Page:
A Nottinghamshire cricketer for 21 years, Arthur Carr was the captain of the team for the final 16 of those years, and was also the skipper of the England national team in test matches. Once named the Wisden Cricketer of the Year, Carr was probably best remembered as being one of the architects of the infamous ‘bodyline’ tactic of bowling.
Born in the village of Mickleham in Surrey, on 21 May 1893, Arthur William Carr showed promise as a batsman playing for Sherborne when young. He was actually picked to play for Nottinghamshire in 1910 in a first-class game whilst still at school.
He cracked his maiden century in 1913, a fine 169, but it was not until after the war, in 1919 when he became Notts captain, that he really started to blossom as a cricketer. A hard and aggressive leader, he passed a 1000 runs for the season for the first time in 1921, scoring his maiden double-century, and then had his finest season to date the following year with 1749 runs at an average of 39.75 with four hundreds and eight fifties.
Carr was picked by the England team to tour South Africa in the winter of 1922/23, and competed in five test matches, making one score over fifty. His batting improved even further and he had his personal best campaign in 1925, with 2338 runs at 51.95, collecting eight hundreds and 11 fifties along the way. He also produced his highest first-class innings during this time, hitting 206 runs against close neighbours Leicestershire.
This led Carr to being named the captain of the England cricket team, taking over from Arthur Gilligan, when the Australians visited in 1926. He led the side in four matches, including his debut game in charge at his home ground of Trent Bridge, where the weather allowed only 17.2 overs of play. However, after getting tonsillitis, he was replaced as the skipper by Percy Chapman.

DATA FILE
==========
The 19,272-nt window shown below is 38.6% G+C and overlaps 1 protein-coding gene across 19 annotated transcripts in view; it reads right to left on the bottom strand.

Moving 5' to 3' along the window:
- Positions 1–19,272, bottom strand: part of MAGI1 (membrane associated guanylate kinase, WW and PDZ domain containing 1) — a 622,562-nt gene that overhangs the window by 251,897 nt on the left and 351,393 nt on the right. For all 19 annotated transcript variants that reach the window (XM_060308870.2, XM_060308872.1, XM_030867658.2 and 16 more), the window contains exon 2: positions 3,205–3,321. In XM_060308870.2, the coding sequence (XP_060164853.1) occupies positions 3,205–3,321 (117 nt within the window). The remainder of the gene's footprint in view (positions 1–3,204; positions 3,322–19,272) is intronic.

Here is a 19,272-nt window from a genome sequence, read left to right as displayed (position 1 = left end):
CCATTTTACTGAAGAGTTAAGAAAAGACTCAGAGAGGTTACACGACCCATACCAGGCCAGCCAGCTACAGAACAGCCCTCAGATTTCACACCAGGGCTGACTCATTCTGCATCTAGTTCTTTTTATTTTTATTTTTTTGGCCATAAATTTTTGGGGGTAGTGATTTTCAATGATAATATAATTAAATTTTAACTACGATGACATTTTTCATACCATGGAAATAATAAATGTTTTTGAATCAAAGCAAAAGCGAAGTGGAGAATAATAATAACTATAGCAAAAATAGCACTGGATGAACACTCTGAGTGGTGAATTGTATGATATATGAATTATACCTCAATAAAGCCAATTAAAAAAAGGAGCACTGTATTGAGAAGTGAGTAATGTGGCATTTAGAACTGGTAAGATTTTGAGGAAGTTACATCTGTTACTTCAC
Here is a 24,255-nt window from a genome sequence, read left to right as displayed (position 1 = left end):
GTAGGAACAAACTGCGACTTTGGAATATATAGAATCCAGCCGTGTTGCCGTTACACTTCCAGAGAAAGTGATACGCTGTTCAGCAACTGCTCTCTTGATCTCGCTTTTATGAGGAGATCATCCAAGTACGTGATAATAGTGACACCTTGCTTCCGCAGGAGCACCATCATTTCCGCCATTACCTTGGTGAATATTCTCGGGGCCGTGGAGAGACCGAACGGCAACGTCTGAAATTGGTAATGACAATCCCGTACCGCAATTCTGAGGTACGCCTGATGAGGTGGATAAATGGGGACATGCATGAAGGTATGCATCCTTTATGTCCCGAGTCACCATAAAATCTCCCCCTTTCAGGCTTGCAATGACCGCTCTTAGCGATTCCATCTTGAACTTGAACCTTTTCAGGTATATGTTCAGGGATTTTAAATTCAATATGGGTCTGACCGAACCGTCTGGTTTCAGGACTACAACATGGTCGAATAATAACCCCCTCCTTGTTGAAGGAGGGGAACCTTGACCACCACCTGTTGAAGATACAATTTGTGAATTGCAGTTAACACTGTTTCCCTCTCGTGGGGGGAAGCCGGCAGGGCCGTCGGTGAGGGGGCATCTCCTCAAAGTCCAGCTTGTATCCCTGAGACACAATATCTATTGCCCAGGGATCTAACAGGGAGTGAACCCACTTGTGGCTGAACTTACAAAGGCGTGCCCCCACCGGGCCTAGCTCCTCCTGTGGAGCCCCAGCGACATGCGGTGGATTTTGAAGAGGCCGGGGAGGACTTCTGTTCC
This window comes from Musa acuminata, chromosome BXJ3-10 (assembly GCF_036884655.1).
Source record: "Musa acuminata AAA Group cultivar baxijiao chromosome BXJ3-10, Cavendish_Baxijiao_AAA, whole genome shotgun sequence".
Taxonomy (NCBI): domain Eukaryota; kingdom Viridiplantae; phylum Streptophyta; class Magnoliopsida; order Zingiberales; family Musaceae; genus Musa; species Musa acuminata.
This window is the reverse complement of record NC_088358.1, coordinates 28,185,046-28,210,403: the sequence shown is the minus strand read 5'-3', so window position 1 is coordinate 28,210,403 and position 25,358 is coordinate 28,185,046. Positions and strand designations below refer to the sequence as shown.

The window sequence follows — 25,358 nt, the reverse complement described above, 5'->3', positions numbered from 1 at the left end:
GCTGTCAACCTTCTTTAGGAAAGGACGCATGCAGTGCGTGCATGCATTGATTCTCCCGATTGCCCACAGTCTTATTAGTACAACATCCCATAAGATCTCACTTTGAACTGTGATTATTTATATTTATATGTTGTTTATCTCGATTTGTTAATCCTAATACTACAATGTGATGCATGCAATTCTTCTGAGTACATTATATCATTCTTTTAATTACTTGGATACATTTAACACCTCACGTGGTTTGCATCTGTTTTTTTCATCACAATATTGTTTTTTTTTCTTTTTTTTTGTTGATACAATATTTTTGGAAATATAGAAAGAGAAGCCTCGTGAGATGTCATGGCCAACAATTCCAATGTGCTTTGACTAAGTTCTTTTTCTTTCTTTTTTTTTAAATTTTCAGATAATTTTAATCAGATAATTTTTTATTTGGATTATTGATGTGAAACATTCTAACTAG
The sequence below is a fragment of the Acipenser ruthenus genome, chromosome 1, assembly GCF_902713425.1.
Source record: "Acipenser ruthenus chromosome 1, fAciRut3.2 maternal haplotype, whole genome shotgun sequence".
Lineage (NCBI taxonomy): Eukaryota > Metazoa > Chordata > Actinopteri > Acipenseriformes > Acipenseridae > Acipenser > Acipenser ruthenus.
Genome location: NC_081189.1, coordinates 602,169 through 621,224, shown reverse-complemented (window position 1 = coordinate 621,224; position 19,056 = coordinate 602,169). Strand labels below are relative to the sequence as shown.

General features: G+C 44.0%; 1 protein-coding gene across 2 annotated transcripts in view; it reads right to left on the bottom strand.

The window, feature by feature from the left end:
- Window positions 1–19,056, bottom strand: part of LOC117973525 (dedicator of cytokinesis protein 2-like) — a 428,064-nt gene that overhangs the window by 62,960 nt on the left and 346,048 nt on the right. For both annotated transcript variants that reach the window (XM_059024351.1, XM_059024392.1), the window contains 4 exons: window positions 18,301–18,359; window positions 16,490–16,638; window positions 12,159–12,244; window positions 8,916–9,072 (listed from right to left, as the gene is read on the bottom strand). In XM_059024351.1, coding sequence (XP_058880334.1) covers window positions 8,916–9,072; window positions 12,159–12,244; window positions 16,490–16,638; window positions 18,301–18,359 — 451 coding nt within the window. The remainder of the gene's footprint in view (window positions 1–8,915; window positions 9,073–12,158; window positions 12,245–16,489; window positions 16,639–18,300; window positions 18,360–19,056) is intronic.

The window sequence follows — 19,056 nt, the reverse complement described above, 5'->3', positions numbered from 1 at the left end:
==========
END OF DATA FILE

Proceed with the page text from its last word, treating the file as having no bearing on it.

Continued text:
Carr managed to captain the team again in 1929 in two tests against South Africa, but his main focus was on guiding his team Nottinghamshire to a county championship triumph during the same season.
He himself amassed over 1500 runs with four hundreds, but it was mainly the bowling, including Harold Larwood and Bill Voce, which helped the county to their second championship triumph by a sound margin of ten points.
It was around this time that Carr, together with Douglas Jardine, and his two fast bowlers, Larwood and Voce, took to the tactic of bowling at the batsman’s body and setting a field on the legside in an attempt to catch the player out as they fended the ball away. This famously became known as ‘Bodyline’ and was used by Jardine as the England skipper when the side toured Australia in 1932/33. With both Larwood and Voce in the English team, the tourists were victorious in the Ashes series, but had to endure a lot of aggro and grief due to the fallout from the events, with several Aussie batsmen getting injured.
Carr continued to score runs for Nottinghamshire, but was never the same again as the domestic English bowlers used the same hostile tactic on himself. He was stripped of the Notts captaincy in 1934, and he retired from the game soon after. He competed in his final game in 1935 for a Sir L Parkinson’s XI in Blackpool.
Carr averaged just 19.75 in 11 tests for England, and accumulated over 18,800 runs for the county in 416 games. He struck 43 centuries, and held 368 catches, being very adept fielding close to the wicket. Carr settled down in Yorkshire after retiring, his father being a rich stockbroker and an owner of racehorses. He passed away in 1963.
*Article provided by Hitesh Darji (Cricket Correspondent)
*Main image @TrentBridge Carr played eleven tests for England & 468 first class games for Notts.